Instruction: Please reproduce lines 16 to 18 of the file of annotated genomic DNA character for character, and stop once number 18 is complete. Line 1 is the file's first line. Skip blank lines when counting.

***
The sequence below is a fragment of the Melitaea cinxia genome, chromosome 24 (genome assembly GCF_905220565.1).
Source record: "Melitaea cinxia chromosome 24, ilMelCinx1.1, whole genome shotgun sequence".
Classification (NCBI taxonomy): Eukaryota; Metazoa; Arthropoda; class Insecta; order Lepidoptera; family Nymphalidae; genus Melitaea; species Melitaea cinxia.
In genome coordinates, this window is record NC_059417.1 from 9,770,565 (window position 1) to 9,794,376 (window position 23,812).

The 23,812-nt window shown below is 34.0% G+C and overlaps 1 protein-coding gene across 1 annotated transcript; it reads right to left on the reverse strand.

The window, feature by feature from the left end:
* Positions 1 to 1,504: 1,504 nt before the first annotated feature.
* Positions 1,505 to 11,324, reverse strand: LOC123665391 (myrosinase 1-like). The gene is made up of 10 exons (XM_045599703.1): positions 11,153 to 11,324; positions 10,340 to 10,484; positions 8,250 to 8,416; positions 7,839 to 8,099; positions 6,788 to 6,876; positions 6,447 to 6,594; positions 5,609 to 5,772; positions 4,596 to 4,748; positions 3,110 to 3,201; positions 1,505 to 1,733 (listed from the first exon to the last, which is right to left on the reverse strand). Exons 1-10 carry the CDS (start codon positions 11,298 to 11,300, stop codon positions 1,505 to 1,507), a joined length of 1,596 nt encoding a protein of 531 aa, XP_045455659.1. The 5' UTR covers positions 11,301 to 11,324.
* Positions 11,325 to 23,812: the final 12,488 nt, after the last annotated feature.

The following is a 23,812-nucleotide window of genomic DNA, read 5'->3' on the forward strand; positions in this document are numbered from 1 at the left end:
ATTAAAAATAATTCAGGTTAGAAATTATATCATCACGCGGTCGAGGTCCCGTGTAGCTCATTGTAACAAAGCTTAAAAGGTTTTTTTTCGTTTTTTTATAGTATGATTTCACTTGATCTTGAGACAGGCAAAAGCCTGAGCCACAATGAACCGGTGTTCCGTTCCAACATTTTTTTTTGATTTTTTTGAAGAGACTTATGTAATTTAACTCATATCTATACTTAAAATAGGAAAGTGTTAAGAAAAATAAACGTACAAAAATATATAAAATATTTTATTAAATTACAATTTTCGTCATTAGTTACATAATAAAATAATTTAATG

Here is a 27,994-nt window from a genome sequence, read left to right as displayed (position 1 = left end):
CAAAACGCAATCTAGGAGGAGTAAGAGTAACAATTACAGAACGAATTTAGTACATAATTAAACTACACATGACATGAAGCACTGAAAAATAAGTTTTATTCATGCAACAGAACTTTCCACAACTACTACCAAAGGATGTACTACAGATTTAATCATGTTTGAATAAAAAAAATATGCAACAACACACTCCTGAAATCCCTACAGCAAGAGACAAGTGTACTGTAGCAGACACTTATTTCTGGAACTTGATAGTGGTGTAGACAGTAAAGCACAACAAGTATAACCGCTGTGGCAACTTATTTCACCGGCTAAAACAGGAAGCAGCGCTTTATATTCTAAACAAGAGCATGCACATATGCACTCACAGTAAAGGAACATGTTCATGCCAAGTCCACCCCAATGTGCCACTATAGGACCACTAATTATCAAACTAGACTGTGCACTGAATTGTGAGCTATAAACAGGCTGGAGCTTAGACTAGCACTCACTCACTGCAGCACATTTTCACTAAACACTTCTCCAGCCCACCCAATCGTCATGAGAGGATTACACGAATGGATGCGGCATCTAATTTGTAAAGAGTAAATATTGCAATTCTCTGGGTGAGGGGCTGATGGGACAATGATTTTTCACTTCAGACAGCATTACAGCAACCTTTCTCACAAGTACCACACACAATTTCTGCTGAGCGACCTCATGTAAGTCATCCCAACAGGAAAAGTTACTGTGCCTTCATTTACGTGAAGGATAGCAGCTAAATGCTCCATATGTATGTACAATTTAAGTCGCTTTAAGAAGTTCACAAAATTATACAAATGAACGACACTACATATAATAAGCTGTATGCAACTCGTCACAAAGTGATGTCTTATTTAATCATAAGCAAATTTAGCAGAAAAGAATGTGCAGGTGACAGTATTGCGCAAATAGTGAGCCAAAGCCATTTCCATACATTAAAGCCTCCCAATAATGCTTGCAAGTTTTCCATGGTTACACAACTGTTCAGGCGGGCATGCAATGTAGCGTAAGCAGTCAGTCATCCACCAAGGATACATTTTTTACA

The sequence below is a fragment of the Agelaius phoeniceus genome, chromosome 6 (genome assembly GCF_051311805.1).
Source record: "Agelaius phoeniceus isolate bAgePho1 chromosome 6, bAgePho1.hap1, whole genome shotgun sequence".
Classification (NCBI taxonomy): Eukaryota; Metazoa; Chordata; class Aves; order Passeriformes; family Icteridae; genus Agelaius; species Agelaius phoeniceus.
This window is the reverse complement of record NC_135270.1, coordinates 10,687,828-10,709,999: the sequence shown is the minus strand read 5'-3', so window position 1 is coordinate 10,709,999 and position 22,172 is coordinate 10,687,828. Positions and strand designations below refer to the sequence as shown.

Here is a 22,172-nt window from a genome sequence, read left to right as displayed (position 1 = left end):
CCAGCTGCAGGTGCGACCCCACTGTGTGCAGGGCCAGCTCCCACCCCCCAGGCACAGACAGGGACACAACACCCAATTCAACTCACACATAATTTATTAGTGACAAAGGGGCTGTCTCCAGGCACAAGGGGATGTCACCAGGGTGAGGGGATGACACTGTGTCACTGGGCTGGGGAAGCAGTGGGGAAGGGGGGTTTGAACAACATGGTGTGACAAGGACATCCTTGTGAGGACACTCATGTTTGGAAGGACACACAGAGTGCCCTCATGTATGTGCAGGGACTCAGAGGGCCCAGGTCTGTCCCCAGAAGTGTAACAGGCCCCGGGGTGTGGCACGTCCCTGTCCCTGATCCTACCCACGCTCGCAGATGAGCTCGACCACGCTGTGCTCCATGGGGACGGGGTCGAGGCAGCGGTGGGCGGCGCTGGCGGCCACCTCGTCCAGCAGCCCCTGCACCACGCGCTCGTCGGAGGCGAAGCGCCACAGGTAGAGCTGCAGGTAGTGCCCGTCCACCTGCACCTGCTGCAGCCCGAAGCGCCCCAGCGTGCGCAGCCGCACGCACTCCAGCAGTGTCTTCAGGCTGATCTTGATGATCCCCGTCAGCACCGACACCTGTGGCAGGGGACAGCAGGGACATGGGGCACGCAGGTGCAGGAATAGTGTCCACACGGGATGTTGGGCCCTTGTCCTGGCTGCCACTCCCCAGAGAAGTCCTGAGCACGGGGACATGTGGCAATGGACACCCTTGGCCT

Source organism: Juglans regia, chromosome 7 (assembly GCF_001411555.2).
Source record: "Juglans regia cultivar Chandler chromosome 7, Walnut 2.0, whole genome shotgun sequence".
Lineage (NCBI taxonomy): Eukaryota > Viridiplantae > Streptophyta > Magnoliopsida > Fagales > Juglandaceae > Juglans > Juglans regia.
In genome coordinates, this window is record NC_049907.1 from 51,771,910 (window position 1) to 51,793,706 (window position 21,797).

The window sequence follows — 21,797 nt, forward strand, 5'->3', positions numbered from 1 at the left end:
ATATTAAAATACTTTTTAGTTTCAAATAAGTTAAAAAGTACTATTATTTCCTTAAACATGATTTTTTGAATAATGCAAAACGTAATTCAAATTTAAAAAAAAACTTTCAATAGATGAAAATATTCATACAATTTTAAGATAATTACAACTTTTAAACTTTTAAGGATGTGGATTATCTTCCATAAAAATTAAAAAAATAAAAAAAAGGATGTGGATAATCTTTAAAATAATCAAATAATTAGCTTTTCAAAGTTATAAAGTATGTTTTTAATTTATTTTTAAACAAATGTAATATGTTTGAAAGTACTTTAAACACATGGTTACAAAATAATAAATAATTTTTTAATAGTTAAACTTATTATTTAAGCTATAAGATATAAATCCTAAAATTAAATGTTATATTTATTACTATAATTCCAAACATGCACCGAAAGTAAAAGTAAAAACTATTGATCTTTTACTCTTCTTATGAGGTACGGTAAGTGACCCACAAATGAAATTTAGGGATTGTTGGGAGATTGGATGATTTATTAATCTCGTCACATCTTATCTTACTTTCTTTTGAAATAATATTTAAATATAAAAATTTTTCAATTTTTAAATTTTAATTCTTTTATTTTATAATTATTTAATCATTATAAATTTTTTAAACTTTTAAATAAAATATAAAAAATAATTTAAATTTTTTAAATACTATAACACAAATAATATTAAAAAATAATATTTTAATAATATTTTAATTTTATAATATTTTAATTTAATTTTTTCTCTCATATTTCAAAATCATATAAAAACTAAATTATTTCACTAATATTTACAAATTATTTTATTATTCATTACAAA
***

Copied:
Classification (NCBI taxonomy): Eukaryota; Metazoa; Chordata; class Aves; order Passeriformes; family Icteridae; genus Agelaius; species Agelaius phoeniceus.
This window is the reverse complement of record NC_135270.1, coordinates 10,687,828-10,709,999: the sequence shown is the minus strand read 5'-3', so window position 1 is coordinate 10,709,999 and position 22,172 is coordinate 10,687,828. Positions and strand designations below refer to the sequence as shown.

Here is a 22,172-nt window from a genome sequence, read left to right as displayed (position 1 = left end):